Gerald’s awards and accolades are many. He received an honorary doctorate from Albertus Magnus College and was inducted into the PNBNH Hall of Fame and the Junior Achievement Hall of Fame. In 2004, the New Haven Chamber of Commerce presented him with its highest honor, the Community Leadership Award. In 2005, he was voted House Man of the Year.
Gerald was an avid tennis player who won numerous trophies and at one point was ranked No. 1 senior amateur in New England and played tennis at the Senior Olympics. He loved attending the annual meeting SNET Classic Tournament/Volvo.
At the time of his death Gerald was a member of the Dixwell Avenue Congregational United Church of Christ. In the past, he also served on the finance board of Dixwell Avenue Congregational UDC.
Among his accomplishments, he was most proud of his children, grandchildren and great-grandchildren.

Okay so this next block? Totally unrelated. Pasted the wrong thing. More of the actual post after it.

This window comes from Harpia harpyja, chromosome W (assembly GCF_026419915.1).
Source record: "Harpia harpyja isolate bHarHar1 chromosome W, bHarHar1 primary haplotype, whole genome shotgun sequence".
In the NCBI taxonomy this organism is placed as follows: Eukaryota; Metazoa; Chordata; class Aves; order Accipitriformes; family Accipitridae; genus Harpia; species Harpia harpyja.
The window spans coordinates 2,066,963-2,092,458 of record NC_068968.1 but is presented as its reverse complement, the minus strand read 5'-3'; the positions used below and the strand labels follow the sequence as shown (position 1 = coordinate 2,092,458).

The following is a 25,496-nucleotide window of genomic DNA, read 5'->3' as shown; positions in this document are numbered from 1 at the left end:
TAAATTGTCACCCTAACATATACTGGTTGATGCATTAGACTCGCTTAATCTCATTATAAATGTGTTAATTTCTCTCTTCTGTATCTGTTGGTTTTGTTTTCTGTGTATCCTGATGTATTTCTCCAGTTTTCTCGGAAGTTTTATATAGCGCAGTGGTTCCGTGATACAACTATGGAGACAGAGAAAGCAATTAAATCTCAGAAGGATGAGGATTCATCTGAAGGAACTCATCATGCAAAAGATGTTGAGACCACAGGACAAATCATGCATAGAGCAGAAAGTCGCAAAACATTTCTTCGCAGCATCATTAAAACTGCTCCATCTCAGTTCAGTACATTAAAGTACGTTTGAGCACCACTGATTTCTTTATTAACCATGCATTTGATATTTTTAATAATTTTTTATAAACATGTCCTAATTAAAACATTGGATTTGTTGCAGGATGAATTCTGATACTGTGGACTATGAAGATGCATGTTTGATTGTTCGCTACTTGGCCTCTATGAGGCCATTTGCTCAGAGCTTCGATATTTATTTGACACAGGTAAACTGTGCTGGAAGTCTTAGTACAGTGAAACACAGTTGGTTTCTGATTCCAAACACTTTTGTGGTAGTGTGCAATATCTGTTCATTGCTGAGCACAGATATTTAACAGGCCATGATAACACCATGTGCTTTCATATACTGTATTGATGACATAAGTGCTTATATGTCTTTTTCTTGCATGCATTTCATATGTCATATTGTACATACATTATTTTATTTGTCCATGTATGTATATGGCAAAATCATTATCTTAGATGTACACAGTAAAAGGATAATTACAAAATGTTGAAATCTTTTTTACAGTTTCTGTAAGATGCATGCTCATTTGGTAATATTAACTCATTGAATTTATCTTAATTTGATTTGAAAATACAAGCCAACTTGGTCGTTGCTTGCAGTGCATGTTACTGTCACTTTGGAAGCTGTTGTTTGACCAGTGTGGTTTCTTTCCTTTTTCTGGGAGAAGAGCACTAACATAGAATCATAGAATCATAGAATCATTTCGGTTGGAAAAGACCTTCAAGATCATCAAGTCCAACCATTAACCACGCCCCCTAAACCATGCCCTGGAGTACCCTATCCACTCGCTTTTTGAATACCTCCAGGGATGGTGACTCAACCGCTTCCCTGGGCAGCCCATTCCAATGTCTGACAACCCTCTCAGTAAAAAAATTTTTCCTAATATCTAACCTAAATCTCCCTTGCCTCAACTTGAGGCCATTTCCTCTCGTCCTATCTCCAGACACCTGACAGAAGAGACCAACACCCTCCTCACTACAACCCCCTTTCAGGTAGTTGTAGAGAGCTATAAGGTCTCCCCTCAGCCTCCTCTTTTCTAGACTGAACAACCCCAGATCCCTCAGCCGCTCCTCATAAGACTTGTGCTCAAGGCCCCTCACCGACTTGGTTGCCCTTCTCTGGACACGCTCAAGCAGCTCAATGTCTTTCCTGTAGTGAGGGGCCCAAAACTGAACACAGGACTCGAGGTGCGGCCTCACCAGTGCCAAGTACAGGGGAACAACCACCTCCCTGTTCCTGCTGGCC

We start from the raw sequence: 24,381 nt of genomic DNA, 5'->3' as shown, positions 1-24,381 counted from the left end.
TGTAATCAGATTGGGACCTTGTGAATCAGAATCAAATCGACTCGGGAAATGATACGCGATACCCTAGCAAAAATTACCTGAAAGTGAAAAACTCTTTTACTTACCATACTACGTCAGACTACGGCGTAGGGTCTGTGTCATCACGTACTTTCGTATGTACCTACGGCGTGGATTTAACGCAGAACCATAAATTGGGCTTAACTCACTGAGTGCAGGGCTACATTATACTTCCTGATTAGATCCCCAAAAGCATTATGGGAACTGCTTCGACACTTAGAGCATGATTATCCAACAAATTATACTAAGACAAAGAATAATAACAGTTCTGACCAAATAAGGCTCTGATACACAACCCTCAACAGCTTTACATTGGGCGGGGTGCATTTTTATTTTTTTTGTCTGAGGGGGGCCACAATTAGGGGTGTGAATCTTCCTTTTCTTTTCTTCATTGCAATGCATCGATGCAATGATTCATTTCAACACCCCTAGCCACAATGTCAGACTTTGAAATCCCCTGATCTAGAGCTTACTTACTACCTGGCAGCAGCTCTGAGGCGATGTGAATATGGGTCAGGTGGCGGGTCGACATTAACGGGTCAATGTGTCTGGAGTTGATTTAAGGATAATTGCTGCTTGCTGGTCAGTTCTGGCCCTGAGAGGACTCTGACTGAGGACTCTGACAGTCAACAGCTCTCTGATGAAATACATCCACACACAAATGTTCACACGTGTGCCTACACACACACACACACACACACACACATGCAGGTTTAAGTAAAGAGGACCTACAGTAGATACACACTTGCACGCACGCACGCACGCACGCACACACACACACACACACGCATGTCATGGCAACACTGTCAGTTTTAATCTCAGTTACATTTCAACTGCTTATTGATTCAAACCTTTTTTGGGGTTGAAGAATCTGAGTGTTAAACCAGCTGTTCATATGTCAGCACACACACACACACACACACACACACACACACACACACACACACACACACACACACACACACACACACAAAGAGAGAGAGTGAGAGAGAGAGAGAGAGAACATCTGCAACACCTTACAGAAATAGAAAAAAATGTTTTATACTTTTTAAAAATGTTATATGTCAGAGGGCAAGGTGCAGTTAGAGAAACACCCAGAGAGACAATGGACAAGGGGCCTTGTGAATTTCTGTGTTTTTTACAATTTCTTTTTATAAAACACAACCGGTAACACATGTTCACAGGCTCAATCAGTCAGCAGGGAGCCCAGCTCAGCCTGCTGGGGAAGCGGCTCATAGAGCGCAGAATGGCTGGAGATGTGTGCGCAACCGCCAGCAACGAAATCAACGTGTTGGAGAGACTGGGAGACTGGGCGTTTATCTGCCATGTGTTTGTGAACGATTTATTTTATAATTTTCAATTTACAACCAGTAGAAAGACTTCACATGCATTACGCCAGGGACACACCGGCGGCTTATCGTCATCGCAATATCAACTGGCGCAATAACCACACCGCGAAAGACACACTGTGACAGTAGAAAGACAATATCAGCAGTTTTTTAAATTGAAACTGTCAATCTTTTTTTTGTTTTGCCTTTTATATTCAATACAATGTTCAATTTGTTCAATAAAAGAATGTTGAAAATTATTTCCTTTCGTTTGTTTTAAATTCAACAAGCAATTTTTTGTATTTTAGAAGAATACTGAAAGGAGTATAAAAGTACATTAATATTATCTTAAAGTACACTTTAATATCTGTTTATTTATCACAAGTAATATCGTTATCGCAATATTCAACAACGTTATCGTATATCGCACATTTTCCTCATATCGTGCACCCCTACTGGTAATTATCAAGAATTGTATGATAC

He was predeceased by his parents; his sister, Wilhelminia Sarari-Clark; his wife of 32 years, Yvonne Clark; his daughter-in-law, Muriel LaTanya Wylie (died August 2022); his daughter-in-law, Terry Clark, who died in January 2022; and his ex-wife, Mary Vaughn Clark. He is survived by his two sons, William A. Clark (Dr. Debra M. Bond) of Hamden and Gerald S. Clark, Jr. of Springfield, Mass.; his grandchildren, Maraya Olivia Clark of Richmond, Virginia, Allyssia Clark, Gerald Clark III., and Justin Clark of Springfield, Mass., Michael Riddick (Eneris) of Winston Salem, North Carolina and Marques Riddick (Betsy) of the Grand Cayman Islands; a niece, Dr. Hillary Weaver of Buffalo, NY; and former daughter-in-law, Lisa Byers of Springfield. He has 13 great-grandchildren, a great-niece and a great-nephew, and a host of other relatives and friends.